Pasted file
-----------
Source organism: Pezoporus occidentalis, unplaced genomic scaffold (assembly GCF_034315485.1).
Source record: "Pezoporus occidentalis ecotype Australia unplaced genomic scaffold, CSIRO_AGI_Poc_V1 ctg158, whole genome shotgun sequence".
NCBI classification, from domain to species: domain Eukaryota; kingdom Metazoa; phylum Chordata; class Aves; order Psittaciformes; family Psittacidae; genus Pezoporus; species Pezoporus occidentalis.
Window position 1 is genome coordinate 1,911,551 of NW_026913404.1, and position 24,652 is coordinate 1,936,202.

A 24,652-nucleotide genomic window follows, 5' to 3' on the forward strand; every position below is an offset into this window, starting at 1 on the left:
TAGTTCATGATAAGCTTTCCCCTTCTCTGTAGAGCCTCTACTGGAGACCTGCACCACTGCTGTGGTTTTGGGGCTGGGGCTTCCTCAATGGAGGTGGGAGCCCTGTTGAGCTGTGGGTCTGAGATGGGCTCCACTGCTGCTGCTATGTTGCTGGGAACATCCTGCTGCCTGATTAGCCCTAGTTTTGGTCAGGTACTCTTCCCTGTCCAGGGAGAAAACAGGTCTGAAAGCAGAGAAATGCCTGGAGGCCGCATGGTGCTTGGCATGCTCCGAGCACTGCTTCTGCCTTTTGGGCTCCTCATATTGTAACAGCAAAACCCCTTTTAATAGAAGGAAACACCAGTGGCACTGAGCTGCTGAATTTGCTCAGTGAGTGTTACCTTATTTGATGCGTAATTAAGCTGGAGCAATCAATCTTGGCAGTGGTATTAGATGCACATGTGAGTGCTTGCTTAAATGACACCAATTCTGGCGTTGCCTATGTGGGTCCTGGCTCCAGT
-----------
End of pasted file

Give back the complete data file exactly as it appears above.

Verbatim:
Source organism: Pezoporus occidentalis, unplaced genomic scaffold (assembly GCF_034315485.1).
Source record: "Pezoporus occidentalis ecotype Australia unplaced genomic scaffold, CSIRO_AGI_Poc_V1 ctg158, whole genome shotgun sequence".
NCBI classification, from domain to species: domain Eukaryota; kingdom Metazoa; phylum Chordata; class Aves; order Psittaciformes; family Psittacidae; genus Pezoporus; species Pezoporus occidentalis.
Window position 1 is genome coordinate 1,911,551 of NW_026913404.1, and position 24,652 is coordinate 1,936,202.

A 24,652-nucleotide genomic window follows, 5' to 3' on the forward strand; every position below is an offset into this window, starting at 1 on the left:
TAGTTCATGATAAGCTTTCCCCTTCTCTGTAGAGCCTCTACTGGAGACCTGCACCACTGCTGTGGTTTTGGGGCTGGGGCTTCCTCAATGGAGGTGGGAGCCCTGTTGAGCTGTGGGTCTGAGATGGGCTCCACTGCTGCTGCTATGTTGCTGGGAACATCCTGCTGCCTGATTAGCCCTAGTTTTGGTCAGGTACTCTTCCCTGTCCAGGGAGAAAACAGGTCTGAAAGCAGAGAAATGCCTGGAGGCCGCATGGTGCTTGGCATGCTCCGAGCACTGCTTCTGCCTTTTGGGCTCCTCATATTGTAACAGCAAAACCCCTTTTAATAGAAGGAAACACCAGTGGCACTGAGCTGCTGAATTTGCTCAGTGAGTGTTACCTTATTTGATGCGTAATTAAGCTGGAGCAATCAATCTTGGCAGTGGTATTAGATGCACATGTGAGTGCTTGCTTAAATGACACCAATTCTGGCGTTGCCTATGTGGGTCCTGGCTCCAGT